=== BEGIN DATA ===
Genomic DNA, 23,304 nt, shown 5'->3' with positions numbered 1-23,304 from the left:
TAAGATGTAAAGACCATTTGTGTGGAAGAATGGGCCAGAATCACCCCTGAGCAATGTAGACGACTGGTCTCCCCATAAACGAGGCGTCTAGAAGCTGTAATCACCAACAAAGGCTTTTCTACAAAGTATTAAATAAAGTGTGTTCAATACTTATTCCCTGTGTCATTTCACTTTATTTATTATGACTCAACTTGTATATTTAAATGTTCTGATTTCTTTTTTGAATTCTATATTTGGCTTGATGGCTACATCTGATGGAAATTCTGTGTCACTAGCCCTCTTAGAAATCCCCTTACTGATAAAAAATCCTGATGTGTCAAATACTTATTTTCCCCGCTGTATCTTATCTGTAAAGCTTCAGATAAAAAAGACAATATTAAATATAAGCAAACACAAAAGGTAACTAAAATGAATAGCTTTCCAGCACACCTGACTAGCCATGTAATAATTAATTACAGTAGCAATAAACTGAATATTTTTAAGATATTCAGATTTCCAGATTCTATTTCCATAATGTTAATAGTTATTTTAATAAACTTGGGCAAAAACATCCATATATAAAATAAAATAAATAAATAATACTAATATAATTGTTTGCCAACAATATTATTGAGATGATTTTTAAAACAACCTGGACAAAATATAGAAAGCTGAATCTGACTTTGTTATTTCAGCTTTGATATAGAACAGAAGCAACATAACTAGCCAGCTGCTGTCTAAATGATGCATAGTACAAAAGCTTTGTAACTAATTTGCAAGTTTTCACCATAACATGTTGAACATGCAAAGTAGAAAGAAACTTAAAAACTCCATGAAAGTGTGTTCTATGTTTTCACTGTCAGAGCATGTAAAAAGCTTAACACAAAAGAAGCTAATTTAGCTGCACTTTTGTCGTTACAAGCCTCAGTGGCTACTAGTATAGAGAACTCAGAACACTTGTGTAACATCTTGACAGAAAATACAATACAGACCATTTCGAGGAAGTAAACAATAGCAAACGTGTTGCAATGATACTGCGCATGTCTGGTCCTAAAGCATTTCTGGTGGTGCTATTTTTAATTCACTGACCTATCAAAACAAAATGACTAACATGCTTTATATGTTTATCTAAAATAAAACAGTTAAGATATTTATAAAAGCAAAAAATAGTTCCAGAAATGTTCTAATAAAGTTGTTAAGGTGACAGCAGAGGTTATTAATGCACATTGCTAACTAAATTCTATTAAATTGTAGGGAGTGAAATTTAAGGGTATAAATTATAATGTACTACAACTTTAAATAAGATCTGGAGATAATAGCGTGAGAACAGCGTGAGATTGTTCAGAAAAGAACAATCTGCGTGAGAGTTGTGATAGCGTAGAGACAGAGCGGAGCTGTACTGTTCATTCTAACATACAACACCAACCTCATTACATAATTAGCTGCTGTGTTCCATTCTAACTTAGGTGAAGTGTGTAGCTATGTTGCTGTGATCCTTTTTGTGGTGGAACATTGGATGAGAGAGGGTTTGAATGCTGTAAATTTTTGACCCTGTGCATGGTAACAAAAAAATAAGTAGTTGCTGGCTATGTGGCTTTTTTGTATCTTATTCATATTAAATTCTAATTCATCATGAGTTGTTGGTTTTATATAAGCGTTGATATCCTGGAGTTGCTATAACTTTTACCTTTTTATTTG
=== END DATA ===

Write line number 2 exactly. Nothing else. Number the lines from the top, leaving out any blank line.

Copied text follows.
TAAGATGTAAAGACCATTTGTGTGGAAGAATGGGCCAGAATCACCCCTGAGCAATGTAGACGACTGGTCTCCCCATAAACGAGGCGTCTAGAAGCTGTAATCACCAACAAAGGCTTTTCTACAAAGTATTAAATAAAGTGTGTTCAATACTTATTCCCTGTGTCATTTCACTTTATTTATTATGACTCAACTTGTATATTTAAATGTTCTGATTTCTTTTTTGAATTCTATATTTGGCTTGATGGCTACATCTGATGGAAATTCTGTGTCACTAGCCCTCTTAGAAATCCCCTTACTGATAAAAAATCCTGATGTGTCAAATACTTATTTTCCCCGCTGTATCTTATCTGTAAAGCTTCAGATAAAAAAGACAATATTAAATATAAGCAAACACAAAAGGTAACTAAAATGAATAGCTTTCCAGCACACCTGACTAGCCATGTAATAATTAATTACAGTAGCAATAAACTGAATATTTTTAAGATATTCAGATTTCCAGATTCTATTTCCATAATGTTAATAGTTATTTTAATAAACTTGGGCAAAAACATCCATATATAAAATAAAATAAATAAATAATACTAATATAATTGTTTGCCAACAATATTATTGAGATGATTTTTAAAACAACCTGGACAAAATATAGAAAGCTGAATCTGACTTTGTTATTTCAGCTTTGATATAGAACAGAAGCAACATAACTAGCCAGCTGCTGTCTAAATGATGCATAGTACAAAAGCTTTGTAACTAATTTGCAAGTTTTCACCATAACATGTTGAACATGCAAAGTAGAAAGAAACTTAAAAACTCCATGAAAGTGTGTTCTATGTTTTCACTGTCAGAGCATGTAAAAAGCTTAACACAAAAGAAGCTAATTTAGCTGCACTTTTGTCGTTACAAGCCTCAGTGGCTACTAGTATAGAGAACTCAGAACACTTGTGTAACATCTTGACAGAAAATACAATACAGACCATTTCGAGGAAGTAAACAATAGCAAACGTGTTGCAATGATACTGCGCATGTCTGGTCCTAAAGCATTTCTGGTGGTGCTATTTTTAATTCACTGACCTATCAAAACAAAATGACTAACATGCTTTATATGTTTATCTAAAATAAAACAGTTAAGATATTTATAAAAGCAAAAAATAGTTCCAGAAATGTTCTAATAAAGTTGTTAAGGTGACAGCAGAGGTTATTAATGCACATTGCTAACTAAATTCTATTAAATTGTAGGGAGTGAAATTTAAGGGTATAAATTATAATGTACTACAACTTTAAATAAGATCTGGAGATAATAGCGTGAGAACAGCGTGAGATTGTTCAGAAAAGAACAATCTGCGTGAGAGTTGTGATAGCGTAGAGACAGAGCGGAGCTGTACTGTTCATTCTAACATACAACACCAACCTCATTACATAATTAGCTGCTGTGTTCCATTCTAACTTAGGTGAAGTGTGTAGCTATGTTGCTGTGATCCTTTTTGTGGTGGAACATTGGATGAGAGAGGGTTTGAATGCTGTAAATTTTTGACCCTGTGCATGGTAACAAAAAAATAAGTAGTTGCTGGCTATGTGGCTTTTTTGTATCTTATTCATATTAAATTCTAATTCATCATGAGTTGTTGGTTTTATATAAGCGTTGATATCCTGGAGTTGCTATAACTTTTACCTTTTTATTTG